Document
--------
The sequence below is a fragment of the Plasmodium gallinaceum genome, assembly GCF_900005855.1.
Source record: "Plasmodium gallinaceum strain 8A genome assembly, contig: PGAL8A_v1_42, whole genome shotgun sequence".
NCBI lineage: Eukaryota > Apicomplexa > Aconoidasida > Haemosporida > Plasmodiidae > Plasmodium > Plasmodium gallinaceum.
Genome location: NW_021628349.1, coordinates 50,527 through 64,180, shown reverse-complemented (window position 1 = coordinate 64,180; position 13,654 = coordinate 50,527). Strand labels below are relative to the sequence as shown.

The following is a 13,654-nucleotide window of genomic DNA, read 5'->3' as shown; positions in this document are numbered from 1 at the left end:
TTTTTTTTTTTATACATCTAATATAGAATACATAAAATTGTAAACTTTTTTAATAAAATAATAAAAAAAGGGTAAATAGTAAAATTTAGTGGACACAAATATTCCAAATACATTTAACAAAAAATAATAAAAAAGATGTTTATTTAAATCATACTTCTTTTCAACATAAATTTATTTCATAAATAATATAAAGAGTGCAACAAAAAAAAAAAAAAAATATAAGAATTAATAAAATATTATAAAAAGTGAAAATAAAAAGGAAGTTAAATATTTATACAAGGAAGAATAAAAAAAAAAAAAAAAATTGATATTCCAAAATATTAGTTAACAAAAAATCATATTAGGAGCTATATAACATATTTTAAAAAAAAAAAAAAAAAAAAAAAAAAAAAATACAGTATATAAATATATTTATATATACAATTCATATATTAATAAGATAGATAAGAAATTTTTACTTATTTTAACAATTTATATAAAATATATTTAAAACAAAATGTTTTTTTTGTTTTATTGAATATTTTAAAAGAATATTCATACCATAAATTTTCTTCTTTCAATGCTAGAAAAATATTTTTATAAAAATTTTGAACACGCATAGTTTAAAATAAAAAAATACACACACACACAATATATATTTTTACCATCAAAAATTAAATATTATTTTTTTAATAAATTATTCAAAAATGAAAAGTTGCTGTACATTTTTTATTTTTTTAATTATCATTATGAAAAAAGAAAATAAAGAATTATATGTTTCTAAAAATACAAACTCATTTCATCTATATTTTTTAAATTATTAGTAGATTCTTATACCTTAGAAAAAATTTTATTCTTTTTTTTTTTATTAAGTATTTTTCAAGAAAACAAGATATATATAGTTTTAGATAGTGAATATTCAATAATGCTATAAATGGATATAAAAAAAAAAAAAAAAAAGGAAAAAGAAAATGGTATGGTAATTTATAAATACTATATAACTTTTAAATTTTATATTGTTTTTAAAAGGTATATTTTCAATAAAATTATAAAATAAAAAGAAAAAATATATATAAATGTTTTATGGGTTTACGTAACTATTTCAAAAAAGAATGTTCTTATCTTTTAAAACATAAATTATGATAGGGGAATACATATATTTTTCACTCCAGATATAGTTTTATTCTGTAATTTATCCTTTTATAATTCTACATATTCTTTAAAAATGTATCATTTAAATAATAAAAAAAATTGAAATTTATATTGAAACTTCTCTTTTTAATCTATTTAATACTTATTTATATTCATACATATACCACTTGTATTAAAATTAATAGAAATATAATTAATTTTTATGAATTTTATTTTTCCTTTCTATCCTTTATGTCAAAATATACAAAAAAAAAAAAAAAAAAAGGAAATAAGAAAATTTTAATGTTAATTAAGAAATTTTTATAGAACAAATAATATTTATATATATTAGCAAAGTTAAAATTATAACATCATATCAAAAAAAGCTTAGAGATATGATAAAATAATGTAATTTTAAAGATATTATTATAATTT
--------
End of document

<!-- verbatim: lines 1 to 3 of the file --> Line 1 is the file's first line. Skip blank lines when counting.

The sequence below is a fragment of the Plasmodium gallinaceum genome, assembly GCF_900005855.1.
Source record: "Plasmodium gallinaceum strain 8A genome assembly, contig: PGAL8A_v1_42, whole genome shotgun sequence".
NCBI lineage: Eukaryota > Apicomplexa > Aconoidasida > Haemosporida > Plasmodiidae > Plasmodium > Plasmodium gallinaceum.